Heading out west - what did I forget?greenspun.com : LUSENET : Large format photography : One Thread
East coast boy, 33, heading to the Four Corners region for three weeks beginning May 5 curious to know what accessory YOU find indispensable. I'm pretty sure I've covered all the bases, but someone out there has an good idea from which we all could benefit. Care to share?
My #1 item(s): Ziploc and trash bags.
-- Chad Jarvis (email@example.com), May 03, 2000
I would highly recommend you purchase a copy of Land of the Canyons from http://www.phototripusa.com/ . It's an excellent resource and guidebook. I've met and photographed with the author, Laurent Martres. He's a talented photographer and has spent tons of time researching this book and gearing it towards the needs of professional photographers as well as amateurs.
-- Howard Slavitt (firstname.lastname@example.org), May 03, 2000.
Man do I ever envy you! I go out to Big Bend every year for a week and it's never long enough, but the experience sticks with me for months. Just some random thoughts on necessities: - spare cable release? - 2 cans of dust-off compressed air. - roll of photo black tape to seal leaky holders or reducing backs. I still have a strip over a crack in a dark slide that I used to swat a bee. - roll of duct tape for whatever. - tube of superglue. - half dozen small bungees. - can of fix-a-flat. - wide brimmed hat for shading lenses and the noggin. - good book, power bars and bottle of water while waiting for afternoon light. - all-in-one tool, like a Bucktool, for repairs. - alarm clock to get up before sunrise. I use a light tent inside my camper to change film. On moonless nights in the desert I've even changed film with no protection at all and had no effects. I store shot film in a film box with indexed folders using notches that can be felt in the dark.
-- Bruce Schultz (email@example.com), May 03, 2000.
Two things I never leave home without: an extra cable release and an extra set of car keys. If you're traveling with someone, give the extra keys to your travel partner.
Don't forget the sunscreen!
-- Todd Caudle (firstname.lastname@example.org), May 03, 2000.
First, make sure you include the Escalante Grand Staircase area, but you can't really go wrong anywhere in the 4 corners. DUST, dust, dust !!! This is going to be your biggest problem, although it may not be as bad in the spring. Shoot readyloads and you will save yourself a great deal of disappointment over black spots on your prints. If you decide not to shoot readyloads: 1. Load your sheets in a moist environment like a bathroom where you have run the hot water for awhile. 2. Treat your film holders with antistatic spray before you leave home. 3. keep unexposed film (in holders) in a plastic bag and don't put them back in after exposure. 4. Dust off the film holder with an antistatic brush just before you put it in the camera. You are going to have a great time ! I usually go for two weeks in September and have never had a bad trip. Don't forget hand lotion and chapstick.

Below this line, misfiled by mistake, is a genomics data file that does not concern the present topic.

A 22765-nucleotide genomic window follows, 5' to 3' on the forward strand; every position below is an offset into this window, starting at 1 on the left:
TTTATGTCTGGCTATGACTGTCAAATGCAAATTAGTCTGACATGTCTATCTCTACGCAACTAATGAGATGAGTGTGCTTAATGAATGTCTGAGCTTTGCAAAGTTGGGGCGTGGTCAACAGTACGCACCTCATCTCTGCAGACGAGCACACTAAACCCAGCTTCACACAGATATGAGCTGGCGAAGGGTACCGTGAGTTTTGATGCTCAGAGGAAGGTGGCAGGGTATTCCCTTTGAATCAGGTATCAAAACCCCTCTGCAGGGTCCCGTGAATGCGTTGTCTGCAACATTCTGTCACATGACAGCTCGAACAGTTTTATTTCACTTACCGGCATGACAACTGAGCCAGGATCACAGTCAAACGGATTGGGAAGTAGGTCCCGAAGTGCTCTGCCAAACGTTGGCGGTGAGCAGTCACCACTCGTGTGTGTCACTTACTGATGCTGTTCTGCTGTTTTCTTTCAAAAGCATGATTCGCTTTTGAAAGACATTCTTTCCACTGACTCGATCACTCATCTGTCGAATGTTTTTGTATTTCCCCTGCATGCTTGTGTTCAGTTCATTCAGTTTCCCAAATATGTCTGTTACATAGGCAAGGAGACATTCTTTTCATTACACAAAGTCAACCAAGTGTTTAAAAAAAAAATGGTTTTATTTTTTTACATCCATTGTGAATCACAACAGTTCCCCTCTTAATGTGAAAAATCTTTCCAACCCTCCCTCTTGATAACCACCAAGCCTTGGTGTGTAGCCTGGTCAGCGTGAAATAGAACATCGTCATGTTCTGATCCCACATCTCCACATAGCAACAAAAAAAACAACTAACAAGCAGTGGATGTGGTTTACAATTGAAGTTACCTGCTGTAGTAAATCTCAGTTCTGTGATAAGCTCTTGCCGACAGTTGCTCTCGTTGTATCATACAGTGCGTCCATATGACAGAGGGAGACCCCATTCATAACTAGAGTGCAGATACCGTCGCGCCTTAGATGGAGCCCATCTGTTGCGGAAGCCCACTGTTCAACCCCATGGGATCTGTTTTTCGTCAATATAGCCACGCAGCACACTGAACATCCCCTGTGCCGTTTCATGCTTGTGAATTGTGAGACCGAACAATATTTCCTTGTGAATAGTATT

-- Paul Mongillo (email@example.com), May 03, 2000.
Chad: You forgot one important thing...you didn't invite me and the other good folks on this forum to go with you. How could you be so forgetful! I am most envious. Post us some photos when you get back. A couple of suggestions: I would take a couple of small coolers to store film and holders in. They are nearly waterproof, dustproof and keep the film cooler even without ice. I would get the ones with the white tops that close snugly. I would also suggest that you lay your camera on a table and then add all the accessories that you need beside it. Go over eveything carefully. Then take a good inventory and write everything down. Do the same thing for personal comfort items and clothing, tools, spare nuts and screws, water bottles, etc. Incidentally, the desert area can get downright cold at night. Take warm clothes for late evening shots. It is an unwritten rule that equipment that works everyday for 100 years at home will break down the first hour you are off in the boonies. I would try and get the location of a good repairman or camera shop in the area before you leave home. It could save time if you did need repairs or replacement items. One last thing...take about twice the film you plan on shooting and double up on the shots you know will be significant to you. Good shooting, Doug.
-- Doug Paramore (firstname.lastname@example.org), May 03, 2000.
oh and try not to talk... coming from a southern boy, 33, and a good thumper(can you "carry-on" a husaberg?) with desert tank and racks for hard luggage. Try to steer clear of reservation roads at check gettin time...that way you'll avoid bunch a liquored-up cousins of mine.
-- Trib (email@example.com), May 03, 2000.
Suntan lotion, water, and good maps. A hat. Any piece of camera equipment you haven't used at least 1,000 times already you should leave at home.